Byline: DAVID MOIN and RICH WILNER
NEW YORK — After mulling over Federated Department Stores’ merger proposal for a week, R.H. Macy & Co.’s board of directors reportedly is still opposed to it and is expected to vote it down today.
Meanwhile, Macy bondholders, who have been backing Macy’s stand-alone plan, continue to be wooed by Federated.
In an eleventh hour bid to win support from Macy’s bondholders’ committee, Federated has “significantly” raised its $400 million payout to bondholders to somewhere between $450 million to $500 million, a source close to the negotiations said Thursday. Before the increased offer to bondholders, Federated valued its plan at $3.8 billion. Federated’s increase comes closer to Macy’s offer, which bondholders have valued at $525 million to $570 million. Macy’s has valued its total plan at $3.9 billion.
The source said the bondholders’ committee is interested but, as of Thursday, did not officially budge from favoring Macy’s stand-alone bid.
The Macy board is scheduled to meet today in the Herald Square flagship at 10 a.m. to vote on the merger proposal. Macy’s has said it wouldn’t consider Federated’s proposal until there was a consensus among creditors favoring it.
“The board is not in favor of a merger,” a source close to Macy’s said Thursday. “The majority is against it.”
“The parties are still talking and there is always the possibility that the situation will change, but at the moment Macy’s intends to move ahead with its own plan,” another source said.
Some Macy directors who might have favored a merger reportedly are not voting today due to potential conflicts of interest. Among the wallflowers, according to some sources, is Laurence Tisch, CBS chairman and a Macy bondholder, who is believed to be in favor of a Federated merger.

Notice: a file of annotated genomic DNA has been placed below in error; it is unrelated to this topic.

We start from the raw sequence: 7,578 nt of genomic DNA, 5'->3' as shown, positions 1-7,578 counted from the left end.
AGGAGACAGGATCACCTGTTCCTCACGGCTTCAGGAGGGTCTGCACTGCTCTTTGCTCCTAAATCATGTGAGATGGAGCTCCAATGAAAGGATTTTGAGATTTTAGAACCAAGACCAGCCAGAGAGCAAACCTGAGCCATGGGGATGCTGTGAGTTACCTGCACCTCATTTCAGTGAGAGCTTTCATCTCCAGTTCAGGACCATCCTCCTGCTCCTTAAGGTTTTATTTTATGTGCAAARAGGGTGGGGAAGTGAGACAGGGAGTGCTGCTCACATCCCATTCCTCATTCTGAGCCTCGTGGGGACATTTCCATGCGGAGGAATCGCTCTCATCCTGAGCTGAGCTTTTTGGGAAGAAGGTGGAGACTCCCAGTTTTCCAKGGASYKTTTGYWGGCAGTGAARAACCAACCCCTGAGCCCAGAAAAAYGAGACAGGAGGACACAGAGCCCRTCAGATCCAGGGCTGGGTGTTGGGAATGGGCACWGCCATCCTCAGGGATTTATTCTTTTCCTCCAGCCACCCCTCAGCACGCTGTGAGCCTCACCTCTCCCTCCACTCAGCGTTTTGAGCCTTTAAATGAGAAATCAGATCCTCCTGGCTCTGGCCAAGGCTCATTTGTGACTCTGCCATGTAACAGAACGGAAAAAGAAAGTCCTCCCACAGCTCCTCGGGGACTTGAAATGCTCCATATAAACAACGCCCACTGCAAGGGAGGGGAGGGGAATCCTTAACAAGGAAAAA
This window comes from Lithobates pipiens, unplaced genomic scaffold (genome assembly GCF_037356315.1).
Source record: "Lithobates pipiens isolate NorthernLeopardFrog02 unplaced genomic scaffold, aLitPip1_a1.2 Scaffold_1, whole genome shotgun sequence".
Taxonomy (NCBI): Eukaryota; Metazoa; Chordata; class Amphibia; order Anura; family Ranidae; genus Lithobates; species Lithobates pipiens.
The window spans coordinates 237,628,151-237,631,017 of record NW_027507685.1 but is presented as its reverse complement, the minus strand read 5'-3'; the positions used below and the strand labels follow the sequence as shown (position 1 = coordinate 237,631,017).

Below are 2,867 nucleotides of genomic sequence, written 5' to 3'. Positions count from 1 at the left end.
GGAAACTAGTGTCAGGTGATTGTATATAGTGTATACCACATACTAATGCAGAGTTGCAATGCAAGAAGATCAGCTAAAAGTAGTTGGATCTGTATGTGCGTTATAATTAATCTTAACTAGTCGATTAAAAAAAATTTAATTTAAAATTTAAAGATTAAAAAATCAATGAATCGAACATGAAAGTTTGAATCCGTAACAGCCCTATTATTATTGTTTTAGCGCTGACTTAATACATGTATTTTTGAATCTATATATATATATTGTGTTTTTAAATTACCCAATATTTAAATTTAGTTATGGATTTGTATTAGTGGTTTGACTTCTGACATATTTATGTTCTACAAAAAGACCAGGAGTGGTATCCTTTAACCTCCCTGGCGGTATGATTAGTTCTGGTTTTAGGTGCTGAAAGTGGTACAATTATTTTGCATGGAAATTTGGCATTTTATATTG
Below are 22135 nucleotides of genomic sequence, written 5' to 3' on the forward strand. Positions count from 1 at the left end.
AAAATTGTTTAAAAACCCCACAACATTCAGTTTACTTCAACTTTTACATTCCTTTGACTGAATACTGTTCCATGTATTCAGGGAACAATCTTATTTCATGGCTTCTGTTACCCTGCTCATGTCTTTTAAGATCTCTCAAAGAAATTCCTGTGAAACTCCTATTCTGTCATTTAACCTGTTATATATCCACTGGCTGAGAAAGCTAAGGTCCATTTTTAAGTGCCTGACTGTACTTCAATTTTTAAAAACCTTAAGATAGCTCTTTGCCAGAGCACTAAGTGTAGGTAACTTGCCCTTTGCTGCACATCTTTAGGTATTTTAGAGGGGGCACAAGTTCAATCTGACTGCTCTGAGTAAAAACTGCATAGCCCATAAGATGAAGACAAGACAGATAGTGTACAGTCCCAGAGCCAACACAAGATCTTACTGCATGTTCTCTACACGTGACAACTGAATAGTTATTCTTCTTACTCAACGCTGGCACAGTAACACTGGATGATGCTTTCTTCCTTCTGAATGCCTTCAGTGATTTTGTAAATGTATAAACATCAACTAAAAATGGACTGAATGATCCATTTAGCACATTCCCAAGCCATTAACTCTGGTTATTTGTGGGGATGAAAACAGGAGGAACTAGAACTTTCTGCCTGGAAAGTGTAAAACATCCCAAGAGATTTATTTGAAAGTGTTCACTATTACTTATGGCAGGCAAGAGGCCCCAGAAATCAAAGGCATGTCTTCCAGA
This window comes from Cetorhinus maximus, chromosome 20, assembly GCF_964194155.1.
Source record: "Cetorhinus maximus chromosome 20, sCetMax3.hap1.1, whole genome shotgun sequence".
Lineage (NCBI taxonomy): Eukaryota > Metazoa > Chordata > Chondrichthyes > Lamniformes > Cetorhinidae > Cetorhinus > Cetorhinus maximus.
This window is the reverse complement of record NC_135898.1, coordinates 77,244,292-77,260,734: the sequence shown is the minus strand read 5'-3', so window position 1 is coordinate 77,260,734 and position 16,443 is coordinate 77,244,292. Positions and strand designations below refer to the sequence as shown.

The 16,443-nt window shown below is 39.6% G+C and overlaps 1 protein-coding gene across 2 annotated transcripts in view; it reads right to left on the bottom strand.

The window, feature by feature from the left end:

After a series of meetings over the last several weeks, Federated and Macy’s had appeared to be moving closer to agreeing on a merger. But the Macy board had a precondition: All creditor groups must also agree to it.
For weeks, Federated would not sweeten its proposal to bondholders and hoped to persuade Macy’s board to join its camp. Having failed at that, Federated reportedly switched its strategy back to the bondholders about a week ago.
However, in a flurry of phone calls on Thursday, the bargaining hit high gear.
“There are lot of moving parts here, and I wouldn’t suppose that the bondholders’ committee has made their final decision,” said the source close to the Federated/bondholders negotiations.
Federated has argued to bondholders, other creditors and the Macy board that Macy’s stock — which will make up the bulk of the payout to bondholders — would decrease in value by about one-third following Macy’s emergence from Chapter 11. Macy’s plan calls for exiting Chapter 11 next January.
“The real question is, what will the value of the Macy’s paper be when it starts trading?” Gilbert Harrison, chairman of Financo, an adviser to Federated, said. “How much in real value will the creditors get?”
As the intensity of negotiations rose, so did the prices of all three classes of Macy’s bonds. The senior class of 14.5 percent subordinated debentures due 1998 was trading at 62 on Thursday, up from 50 in early May.
The 14.5 percent subordinated debentures due 2001 were at 25 yesterday, up from 17 two months earlier. The zero coupon bonds maturing in 2006 were priced at 7 1/2 Thursday. They were at 4 two months ago.
If Macy’s board nixes the merger today, it makes Federated’s job tougher — but not impossible.
Allen I. Questrom, Federated’s chairman and chief executive, is determined to get Macy’s. Sources said Federated would still file a plan when and if Macy’s stand-alone plan gets rejected by creditors. Senior creditors have been backing Federated’s merger proposal.
If the Macy board votes down the merger today, there is still time for Federated and the bondholders to hammer out a deal. Macy’s is not expected to file its plan until late this month.